UNK football coach Darrell Morris wasn't chasing a recruit or lining up a nonconference opponent.
This phone call was much more important.
“I was talking to a gentleman, a person from a banking institution, who has some interest in helping us with some fundraising efforts,” Morris said.
Raising money has become an even bigger part of the job for Morris and the other coaches at the University of Nebraska at Kearney since the Lopers began playing in the Mid-America Intercollegiate Athletics Association last year.
Golf tournaments, camps, banquets and backyard barbecues are pumping essential funds into an athletic department that receives less university support than most MIAA rivals.
The conference average for athletic aid from the institution is $1,463,626 compared with $1,019,566 at UNK, according to Loper athletic department figures.
Welcome to the MIAA, coaches, and make sure you have your hand out at all times.
“There's not a day that goes by I'm not talking to someone about giving me money,” Morris said.
Outgoing Athletic Director Jon McBride said UNK believed it knew what it was getting into when it decided in the summer of 2010 to leave the Rocky Mountain Athletic Conference for the 14-team MIAA. It meant less travel, better competition, more comparable schools and a renewal of some rivalries from the 1980s.
As reality has set in, it's proven more difficult than anticipated.
“I think we thought we understood — until you experience firsthand the numbers and the budgets that are in place,” McBride said.
It's not just in scholarship money that UNK trails — it's in areas such as travel budgets, staffing and facilities.
The Lopers got an eye-opener during their first trip through the MIAA.
Missouri Western's indoor sports facility, home to the Kansas City Chiefs' training camp, set what MIAA Commissioner Bob Boerigter called the gold standard for conference schools. The highlight of the Missouri Western facility is a 100-yard indoor turf practice field. Fort Hays State is finishing a new indoor facility, and Pittsburg State has one on the drawing board.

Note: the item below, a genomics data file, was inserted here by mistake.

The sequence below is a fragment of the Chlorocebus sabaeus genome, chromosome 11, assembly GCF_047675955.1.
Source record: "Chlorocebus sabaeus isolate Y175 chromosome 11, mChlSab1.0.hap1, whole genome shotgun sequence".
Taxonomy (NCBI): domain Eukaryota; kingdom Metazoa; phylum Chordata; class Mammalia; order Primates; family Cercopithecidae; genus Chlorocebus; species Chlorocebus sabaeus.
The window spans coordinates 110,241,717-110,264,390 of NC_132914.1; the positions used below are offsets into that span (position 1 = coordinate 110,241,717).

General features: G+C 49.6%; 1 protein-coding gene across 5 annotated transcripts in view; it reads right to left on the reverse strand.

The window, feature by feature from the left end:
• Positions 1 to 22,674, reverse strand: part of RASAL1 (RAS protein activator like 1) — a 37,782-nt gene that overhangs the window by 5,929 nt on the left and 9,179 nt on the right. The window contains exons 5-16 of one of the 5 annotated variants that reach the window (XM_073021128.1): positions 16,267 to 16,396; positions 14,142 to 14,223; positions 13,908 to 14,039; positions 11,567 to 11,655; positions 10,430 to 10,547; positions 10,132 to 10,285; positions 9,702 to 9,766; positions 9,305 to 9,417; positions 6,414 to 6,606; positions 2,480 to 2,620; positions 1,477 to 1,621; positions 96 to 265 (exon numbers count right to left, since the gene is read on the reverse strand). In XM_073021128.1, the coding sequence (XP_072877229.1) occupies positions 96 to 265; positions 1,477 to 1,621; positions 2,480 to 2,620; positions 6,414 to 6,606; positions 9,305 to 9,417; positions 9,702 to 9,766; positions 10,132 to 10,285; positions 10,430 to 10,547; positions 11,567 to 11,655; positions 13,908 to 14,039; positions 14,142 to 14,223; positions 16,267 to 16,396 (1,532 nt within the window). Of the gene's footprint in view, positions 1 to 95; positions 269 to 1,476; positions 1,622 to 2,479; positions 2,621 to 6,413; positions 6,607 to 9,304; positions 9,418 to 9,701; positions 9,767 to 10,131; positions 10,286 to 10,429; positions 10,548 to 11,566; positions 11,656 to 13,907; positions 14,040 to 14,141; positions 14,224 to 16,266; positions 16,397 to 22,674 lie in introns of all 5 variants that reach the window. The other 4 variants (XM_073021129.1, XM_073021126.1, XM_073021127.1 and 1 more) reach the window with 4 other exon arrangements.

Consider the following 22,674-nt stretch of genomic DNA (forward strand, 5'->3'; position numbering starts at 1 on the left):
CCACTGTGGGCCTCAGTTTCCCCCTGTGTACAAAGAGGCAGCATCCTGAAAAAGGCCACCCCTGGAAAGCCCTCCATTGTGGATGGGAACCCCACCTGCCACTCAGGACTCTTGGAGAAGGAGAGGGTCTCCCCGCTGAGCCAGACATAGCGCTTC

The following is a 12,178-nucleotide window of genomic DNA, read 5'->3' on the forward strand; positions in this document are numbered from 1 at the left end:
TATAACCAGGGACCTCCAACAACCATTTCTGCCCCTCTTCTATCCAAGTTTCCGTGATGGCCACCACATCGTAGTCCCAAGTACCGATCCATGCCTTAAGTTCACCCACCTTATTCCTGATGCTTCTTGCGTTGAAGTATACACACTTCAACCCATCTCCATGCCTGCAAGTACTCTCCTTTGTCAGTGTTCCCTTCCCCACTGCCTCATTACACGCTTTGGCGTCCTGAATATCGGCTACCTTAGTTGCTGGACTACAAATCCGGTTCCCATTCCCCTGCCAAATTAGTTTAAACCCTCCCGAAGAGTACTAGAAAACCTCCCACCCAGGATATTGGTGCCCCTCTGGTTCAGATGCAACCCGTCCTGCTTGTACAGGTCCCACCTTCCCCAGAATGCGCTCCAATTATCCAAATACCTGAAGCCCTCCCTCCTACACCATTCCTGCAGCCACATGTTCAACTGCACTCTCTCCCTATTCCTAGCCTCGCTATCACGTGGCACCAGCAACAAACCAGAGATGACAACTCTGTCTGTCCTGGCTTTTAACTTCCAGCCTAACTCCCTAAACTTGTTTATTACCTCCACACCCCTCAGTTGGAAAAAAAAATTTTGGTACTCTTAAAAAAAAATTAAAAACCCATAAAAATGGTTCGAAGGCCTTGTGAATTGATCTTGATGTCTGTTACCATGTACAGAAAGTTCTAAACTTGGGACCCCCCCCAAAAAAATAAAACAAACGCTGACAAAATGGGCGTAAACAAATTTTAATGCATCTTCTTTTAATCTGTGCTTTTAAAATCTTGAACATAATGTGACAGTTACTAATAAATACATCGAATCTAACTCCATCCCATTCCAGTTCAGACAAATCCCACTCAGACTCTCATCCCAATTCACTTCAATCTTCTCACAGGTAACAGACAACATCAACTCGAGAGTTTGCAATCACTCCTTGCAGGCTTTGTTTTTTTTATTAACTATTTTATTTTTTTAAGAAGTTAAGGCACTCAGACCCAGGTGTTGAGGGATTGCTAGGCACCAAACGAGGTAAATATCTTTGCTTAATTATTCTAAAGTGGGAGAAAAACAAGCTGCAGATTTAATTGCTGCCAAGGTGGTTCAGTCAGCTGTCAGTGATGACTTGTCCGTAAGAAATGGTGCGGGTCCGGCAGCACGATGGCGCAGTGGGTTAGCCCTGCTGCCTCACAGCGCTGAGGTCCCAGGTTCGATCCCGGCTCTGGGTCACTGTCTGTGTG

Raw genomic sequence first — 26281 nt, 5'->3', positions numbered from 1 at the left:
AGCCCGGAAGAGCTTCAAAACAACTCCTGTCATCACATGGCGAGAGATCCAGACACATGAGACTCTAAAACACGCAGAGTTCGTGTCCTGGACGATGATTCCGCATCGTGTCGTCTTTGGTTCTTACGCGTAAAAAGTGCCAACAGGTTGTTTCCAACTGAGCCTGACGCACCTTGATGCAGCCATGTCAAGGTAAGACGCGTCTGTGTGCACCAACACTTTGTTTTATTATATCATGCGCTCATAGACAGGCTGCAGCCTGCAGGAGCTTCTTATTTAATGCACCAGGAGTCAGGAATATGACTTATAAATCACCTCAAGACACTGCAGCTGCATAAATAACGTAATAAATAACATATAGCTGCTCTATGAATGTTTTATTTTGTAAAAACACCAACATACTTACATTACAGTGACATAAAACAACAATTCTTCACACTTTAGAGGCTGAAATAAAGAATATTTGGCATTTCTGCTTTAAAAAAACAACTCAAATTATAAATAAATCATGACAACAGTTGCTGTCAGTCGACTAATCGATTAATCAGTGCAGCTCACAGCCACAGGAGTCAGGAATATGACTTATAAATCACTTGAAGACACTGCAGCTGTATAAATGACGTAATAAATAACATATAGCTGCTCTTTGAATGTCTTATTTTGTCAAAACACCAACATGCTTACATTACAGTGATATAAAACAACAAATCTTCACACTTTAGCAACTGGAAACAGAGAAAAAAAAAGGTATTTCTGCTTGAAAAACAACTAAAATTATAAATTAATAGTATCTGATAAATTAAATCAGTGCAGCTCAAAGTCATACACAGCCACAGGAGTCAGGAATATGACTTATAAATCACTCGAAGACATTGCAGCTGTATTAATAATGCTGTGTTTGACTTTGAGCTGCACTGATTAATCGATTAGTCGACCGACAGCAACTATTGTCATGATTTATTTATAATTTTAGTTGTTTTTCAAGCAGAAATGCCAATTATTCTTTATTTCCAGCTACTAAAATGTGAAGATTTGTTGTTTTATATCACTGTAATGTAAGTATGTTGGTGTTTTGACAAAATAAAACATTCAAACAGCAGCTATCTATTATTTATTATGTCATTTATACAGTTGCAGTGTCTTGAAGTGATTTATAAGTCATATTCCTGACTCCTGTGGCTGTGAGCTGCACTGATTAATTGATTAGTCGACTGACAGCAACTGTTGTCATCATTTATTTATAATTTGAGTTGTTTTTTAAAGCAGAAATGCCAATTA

Still, with recent renovations to its football stadium and a nearly 6,000-seat arena for basketball and volleyball, UNK has game venues that are competitive.
“Kearney does really very well with facilities as related to the rest of the MIAA,” Boerigter said. “Their challenge is funding for scholarships and getting players.”
Traditionally, UNK has competed in leagues whose members did not fund the maximum of number of scholarships allowed in NCAA Division II. In football, for instance, most MIAA schools fund 36 football scholarships, the maximum allowed. Meanwhile, Morris is thrilled that through hard work over the past four years his total has grown from 14 scholarships to close to 29.
And it's hard to see scholarship money growing without continued fundraising through private sources, said UNK Chancellor Doug Kristensen.
He said he doesn't expect any additional funds from the legislature, and with tuition frozen for the next two years, coaches will have to continue their role as fundraisers.
Climbing into the top half of the MIAA in scholarship money “won't happen overnight,” Kristensen said. “I think a five-year time period will be a reasonable time period to measure.
“We are going to get there,” he added. “And when we get there, we will set another goal.”
Overall, Boerigter said, the Lopers did well in their first season in the MIAA. He said the league is excited to have them. UNK is in the MIAA's geographic footprint, he said, and has good facilities and good people.
“Their institution is a lot like our schools in size, academic mission,” he said, “and their commitment to graduating their student-athletes is outstanding, as is most of our schools.”
Boerigter acknowledged the Lopers' struggles. He said he thought the football and men's basketball teams, two high-profile sports that are traditionally competitive at UNK, would have more success out of the gate.
The football team, 10-2 the previous season in the RMAC, struggled to a 3-8 record after injuries forced the Lopers to use six quarterbacks.